Tips & Advice
How much does a nuclear medicine scan cost?
A nuclear medicine scan may cost several thousands of dollars per procedure. This cost is usually covered - at least in part - by most health insurance plans when it is considered medically necessary.
How long does a nuclear medicine scan take?
Imaging procedures may take as little as 20 minutes, but in some cases could take more than an hour. Results are only determined after a doctor has reviewed the images, which may take a few hours or days.
Is nuclear medicine imaging painful?
The only discomfort known to arise from nuclear imaging procedures involves minor pain at the injection site if tracers are administered intravenously. Otherwise, the procedures are not painful.
Are there any dangers associated with nuclear medicine imaging?
The most significant risk of nuclear medicine procedures involves radiation exposure. While the amount of radioactivity received during a single procedure is very small, repeated exposure over many procedures may be harmful. Like with x-ray scans, nuclear medicine procedures are designed to be used only when necessary, and in a way that keeps radioactive doses as low as possible.
Beyond this, nuclear imaging procedures are considered very safe, having been in use for more than 50 years without any observable negative consequences. Very rarely, tracer compounds may cause an allergic reaction. Women are advised to inform their doctors if they might be pregnant or are nursing before undergoing a nuclear imaging procedure.
What happens during a nuclear medicine imaging scan?
First, patients will ingest the radiotracer substance in the form of a pill, intravenous injection or a gas that is inhaled. Depending on the objective of the procedure and the type of tracer used, the tracer substance can be detected in a scan within seconds or up to several days after ingesting it. The scanning equipment can either work as an open tube that patients lay inside, or can utilize one or more cameras that rotate around the patient. Subjects will usually need to remain still while the system captures an image, but may be asked to move or rotate in certain ways to capture different angles.
What is cardiac nuclear medicine?
Cardiac nuclear medicine focuses on analyzing the function of the heart and the network of arteries and veins that move blood through the body. This can be used to diagnose and allow for the treatment of conditions like coronary artery disease. The scanning procedures involved in cardiac nuclear medicine are often conducted while subjects are running or walking on a treadmill to get an accurate understanding of how the heart copes under stress.
What are the most common types of nuclear medicine imaging techniques?
Two of the most common procedures involved in nuclear medicine are:
- Positron emission tomography (PET): Uses certain radiotracers to generate three-dimensional images of organs, as well as real-time footage of physical processes within those organs. PET can be used to diagnose certain cancers and other diseases. It is also used in research on brain activity, as it can track blood flow.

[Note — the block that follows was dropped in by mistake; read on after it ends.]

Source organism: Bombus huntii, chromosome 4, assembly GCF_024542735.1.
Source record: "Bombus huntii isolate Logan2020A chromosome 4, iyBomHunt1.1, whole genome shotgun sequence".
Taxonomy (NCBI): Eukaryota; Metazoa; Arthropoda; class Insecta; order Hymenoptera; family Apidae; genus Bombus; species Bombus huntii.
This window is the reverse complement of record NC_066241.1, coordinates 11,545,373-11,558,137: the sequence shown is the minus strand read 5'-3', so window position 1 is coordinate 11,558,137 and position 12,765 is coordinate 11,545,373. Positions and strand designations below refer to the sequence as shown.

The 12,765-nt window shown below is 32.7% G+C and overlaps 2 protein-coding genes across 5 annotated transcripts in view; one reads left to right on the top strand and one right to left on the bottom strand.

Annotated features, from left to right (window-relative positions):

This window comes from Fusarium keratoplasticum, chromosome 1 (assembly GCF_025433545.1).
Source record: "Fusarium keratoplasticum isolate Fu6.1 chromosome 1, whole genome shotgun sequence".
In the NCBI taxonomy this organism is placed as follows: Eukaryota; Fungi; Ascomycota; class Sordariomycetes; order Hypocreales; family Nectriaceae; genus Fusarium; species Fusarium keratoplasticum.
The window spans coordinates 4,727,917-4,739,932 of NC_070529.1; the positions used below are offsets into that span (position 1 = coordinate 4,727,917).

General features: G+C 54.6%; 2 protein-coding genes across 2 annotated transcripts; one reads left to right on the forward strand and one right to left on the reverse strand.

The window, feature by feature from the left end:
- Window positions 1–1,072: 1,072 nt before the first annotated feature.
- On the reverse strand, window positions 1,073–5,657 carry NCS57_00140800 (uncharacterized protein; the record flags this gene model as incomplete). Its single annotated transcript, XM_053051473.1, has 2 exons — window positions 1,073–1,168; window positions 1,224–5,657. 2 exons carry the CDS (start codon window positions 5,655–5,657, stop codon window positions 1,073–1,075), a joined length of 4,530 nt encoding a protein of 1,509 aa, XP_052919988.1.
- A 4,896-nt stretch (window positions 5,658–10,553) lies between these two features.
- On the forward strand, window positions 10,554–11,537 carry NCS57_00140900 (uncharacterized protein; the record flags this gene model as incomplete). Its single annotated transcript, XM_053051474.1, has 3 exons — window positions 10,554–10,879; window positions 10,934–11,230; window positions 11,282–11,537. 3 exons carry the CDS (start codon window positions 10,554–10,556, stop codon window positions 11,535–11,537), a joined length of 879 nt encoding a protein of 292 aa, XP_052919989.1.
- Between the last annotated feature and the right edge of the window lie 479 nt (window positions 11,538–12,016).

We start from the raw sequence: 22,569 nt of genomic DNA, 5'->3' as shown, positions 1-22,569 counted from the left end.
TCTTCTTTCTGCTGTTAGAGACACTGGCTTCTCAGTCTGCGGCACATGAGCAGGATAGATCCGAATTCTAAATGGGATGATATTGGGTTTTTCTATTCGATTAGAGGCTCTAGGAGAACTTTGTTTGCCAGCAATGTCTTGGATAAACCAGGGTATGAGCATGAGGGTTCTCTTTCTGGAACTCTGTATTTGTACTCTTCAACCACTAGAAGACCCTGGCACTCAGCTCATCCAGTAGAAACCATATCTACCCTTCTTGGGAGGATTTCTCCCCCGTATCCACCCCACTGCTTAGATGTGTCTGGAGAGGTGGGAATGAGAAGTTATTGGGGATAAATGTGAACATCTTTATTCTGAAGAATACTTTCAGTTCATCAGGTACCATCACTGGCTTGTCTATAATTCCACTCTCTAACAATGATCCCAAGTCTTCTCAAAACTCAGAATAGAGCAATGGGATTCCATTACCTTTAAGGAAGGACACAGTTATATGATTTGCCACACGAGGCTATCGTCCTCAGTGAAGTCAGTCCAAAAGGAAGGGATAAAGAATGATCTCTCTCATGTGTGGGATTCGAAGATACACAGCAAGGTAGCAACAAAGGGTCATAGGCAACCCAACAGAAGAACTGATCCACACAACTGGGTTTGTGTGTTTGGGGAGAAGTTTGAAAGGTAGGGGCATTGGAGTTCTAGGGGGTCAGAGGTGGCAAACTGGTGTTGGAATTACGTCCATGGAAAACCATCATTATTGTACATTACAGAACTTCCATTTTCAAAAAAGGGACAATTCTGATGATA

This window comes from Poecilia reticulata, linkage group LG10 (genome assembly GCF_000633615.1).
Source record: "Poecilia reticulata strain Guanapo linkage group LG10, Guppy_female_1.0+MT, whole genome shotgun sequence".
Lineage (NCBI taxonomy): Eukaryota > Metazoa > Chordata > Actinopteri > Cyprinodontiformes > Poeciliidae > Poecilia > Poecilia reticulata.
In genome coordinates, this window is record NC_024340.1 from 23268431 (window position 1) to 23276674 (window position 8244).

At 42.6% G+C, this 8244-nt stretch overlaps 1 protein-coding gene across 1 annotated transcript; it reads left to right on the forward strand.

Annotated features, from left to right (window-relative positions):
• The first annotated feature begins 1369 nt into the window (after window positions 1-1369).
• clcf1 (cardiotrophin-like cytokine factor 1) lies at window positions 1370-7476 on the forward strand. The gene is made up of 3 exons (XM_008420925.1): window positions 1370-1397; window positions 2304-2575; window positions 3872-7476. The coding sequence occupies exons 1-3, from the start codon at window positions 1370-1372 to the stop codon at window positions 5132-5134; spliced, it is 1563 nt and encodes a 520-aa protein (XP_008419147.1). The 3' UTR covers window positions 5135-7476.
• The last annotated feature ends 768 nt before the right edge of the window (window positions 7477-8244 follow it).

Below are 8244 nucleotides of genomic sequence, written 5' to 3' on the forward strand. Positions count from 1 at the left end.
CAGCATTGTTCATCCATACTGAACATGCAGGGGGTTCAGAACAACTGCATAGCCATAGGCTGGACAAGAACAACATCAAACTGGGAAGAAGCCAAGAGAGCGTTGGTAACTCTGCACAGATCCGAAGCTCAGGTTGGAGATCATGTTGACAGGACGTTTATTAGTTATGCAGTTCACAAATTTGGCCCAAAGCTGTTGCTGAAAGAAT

- Single-photon emission computed tomography (SPECT): Creates three-dimensional images similarly to PET, but in a way that can be visualized as a cross-section. SPECT can also target specific functions in the body by using tracers that will only bind to certain chemicals. SPECT is often used to diagnose various forms of cardiovascular disease.
Are there any side effects to radioactive tracers?
Large amounts of radioactive energy can damage organs and tissues, but the amount of energy released by tracers used for nuclear medicine is too low to be harmful. In a typical procedure, the dose of radioactive energy absorbed by the body is no greater than the dose from an X-ray or CT scan. Beyond that, the tracers are not known to cause any side effects when administered correctly.
What are radioactive tracers?
The tracer chemicals used in nuclear medicine are radioactive isotopes of one or more organic elements, like hydrogen, carbon or nitrogen. A radioactive isotope is an atom that gives off more energy than normal in a predictable pattern. This phenomenon allows imaging systems to detect and visualize those atoms as they move through the body, binding to other molecules and providing doctors with a view of many biological processes as they happen inside the body.
What is nuclear medicine?
Nuclear medicine involves the use of radioactive compounds, in conjunction with special imaging systems, to analyze organ function and help diagnose or treat diseases. The radioactive compounds, known as tracers, are ingested to allow physicians to visualize bodily functions in real time. Nuclear medicine techniques also allow doctors to search for and analyze physical manifestations of certain diseases or medical problems, such as tumors, artery blockages, and bone fractures.